Course Prerequisites: Finance 3340
This course is an overview of the methods
used to finance the public sector.
We will start with the economics of
the public sector and then study the principles of taxation, including
the theory and methods used to raise funds.
We will then examine government expenditures,
Course Requirements and Grading
the budgeting process,
social security, health care,
and national defense.
We will also study the Federal Reserve
System and it's activities.
This will be a small class, so rather
than the traditional lecture, note taking, and memorizing facts, I will
expect everyone to participate in a class discussion each class period.
The topics covered will be pertinent to the current subject matter, which
you should have already read and be familiar with.
We will have a mid-term exam on or about
Each student will keep a "Public Events
Diary." This diary can be kept in a notebook form of your choosing, and
will contain at least one entry each day of an event pertaining to public
finance. Your interpretation and the source of the event should be included.
I will pick up the notebooks on 16 February, 13 March, 10 April, and 30
April for review and grading.
The final exam will be a 15-20 minute
presentation of your choosing. I will grade this presentation on how appropriate
it is to public finance (specifically, to this course,) your knowledge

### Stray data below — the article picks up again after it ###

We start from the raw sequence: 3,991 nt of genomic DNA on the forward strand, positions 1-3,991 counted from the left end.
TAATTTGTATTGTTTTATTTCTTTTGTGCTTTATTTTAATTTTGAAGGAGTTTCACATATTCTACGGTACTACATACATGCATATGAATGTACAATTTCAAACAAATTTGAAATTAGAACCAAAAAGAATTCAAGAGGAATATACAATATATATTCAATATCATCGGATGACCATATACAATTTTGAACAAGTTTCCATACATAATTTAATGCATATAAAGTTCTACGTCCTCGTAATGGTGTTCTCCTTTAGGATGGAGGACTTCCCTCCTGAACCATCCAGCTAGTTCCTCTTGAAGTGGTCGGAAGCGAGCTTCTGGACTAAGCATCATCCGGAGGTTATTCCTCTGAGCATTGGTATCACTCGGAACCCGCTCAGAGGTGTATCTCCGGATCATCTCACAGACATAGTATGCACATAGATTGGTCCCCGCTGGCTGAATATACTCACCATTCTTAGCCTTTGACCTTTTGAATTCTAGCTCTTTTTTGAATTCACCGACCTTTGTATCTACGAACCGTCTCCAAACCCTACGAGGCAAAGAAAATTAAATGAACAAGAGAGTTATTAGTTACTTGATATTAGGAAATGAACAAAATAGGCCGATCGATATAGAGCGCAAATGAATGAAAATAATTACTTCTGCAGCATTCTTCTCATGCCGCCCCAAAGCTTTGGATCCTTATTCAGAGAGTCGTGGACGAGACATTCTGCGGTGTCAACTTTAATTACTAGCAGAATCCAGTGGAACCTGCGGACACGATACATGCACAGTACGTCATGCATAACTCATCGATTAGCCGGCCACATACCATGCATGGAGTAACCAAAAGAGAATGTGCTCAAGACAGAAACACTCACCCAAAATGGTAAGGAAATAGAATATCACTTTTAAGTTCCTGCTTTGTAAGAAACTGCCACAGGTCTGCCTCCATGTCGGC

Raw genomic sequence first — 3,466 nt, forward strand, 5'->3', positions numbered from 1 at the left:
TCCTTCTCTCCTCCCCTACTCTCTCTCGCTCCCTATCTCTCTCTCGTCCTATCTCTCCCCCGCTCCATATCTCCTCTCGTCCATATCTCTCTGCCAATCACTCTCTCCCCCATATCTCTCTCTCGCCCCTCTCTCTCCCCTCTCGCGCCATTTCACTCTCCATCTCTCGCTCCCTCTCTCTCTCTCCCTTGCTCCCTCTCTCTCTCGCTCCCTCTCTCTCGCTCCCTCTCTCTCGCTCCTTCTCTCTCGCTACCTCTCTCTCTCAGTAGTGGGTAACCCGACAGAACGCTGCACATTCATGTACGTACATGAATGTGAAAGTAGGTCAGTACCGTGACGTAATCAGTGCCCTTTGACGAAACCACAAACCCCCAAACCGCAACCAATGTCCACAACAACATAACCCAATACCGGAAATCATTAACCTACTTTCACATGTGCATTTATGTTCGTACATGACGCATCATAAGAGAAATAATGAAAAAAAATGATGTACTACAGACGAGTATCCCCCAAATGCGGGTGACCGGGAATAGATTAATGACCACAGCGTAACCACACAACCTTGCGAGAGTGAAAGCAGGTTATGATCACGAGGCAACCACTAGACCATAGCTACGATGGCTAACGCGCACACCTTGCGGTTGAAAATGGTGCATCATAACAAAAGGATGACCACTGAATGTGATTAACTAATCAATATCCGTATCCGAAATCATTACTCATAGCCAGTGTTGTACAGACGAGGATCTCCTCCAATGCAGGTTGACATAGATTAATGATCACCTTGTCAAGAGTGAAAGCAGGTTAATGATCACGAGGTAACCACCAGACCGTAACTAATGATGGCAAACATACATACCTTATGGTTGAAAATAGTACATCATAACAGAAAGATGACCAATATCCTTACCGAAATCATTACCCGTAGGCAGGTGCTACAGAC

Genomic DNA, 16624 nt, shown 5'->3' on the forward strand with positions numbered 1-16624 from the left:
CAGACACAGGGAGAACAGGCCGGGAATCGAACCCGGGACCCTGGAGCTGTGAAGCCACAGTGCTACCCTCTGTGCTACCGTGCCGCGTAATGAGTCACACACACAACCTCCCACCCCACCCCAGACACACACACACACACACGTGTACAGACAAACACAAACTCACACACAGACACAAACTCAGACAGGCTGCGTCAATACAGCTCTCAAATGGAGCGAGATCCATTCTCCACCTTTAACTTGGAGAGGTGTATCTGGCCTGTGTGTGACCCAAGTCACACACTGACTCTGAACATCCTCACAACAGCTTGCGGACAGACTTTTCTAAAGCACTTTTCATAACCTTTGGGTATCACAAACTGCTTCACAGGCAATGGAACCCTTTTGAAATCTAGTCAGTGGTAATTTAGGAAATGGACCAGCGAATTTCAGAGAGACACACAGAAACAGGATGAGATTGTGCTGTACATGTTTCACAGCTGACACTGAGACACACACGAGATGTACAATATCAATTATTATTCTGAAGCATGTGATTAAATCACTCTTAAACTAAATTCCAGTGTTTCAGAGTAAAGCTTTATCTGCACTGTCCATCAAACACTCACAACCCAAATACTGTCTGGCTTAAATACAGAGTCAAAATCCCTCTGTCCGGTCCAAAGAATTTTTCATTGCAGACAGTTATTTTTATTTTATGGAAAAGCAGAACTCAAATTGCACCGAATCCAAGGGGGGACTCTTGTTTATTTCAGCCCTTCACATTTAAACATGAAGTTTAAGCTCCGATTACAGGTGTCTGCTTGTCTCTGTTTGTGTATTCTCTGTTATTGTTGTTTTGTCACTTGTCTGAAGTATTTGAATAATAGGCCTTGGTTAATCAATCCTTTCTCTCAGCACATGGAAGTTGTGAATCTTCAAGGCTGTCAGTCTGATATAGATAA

of your subject, the quality and depth of your research on the subject,
and your appearance (no ball caps etc.) This is not a `dress up' occasion,
normal class attire will be fine.
Your final grade will be based on your
daily participation (an un-excused absence will be a zero in participation
for that day), 10%, mid-term exam, 10%, diaries, 40% and presentation,
I will rely on the textbook only as a
guide and as an authority on public finance. The material in your diaries
can be a starting point for class discussion. I would also like you to
watch/listen to one hour of news programs or discussions each week. Examples
are C-span morning programs, Money Line and/or Crossfire in the evenings,
any talk radio, or the Sunday morning news programs. A good strategy would
be to sample several of these programs over the semester. The program you
listened to/watched should be logged in your diary and include time, show,
guests if any, and topics discussed.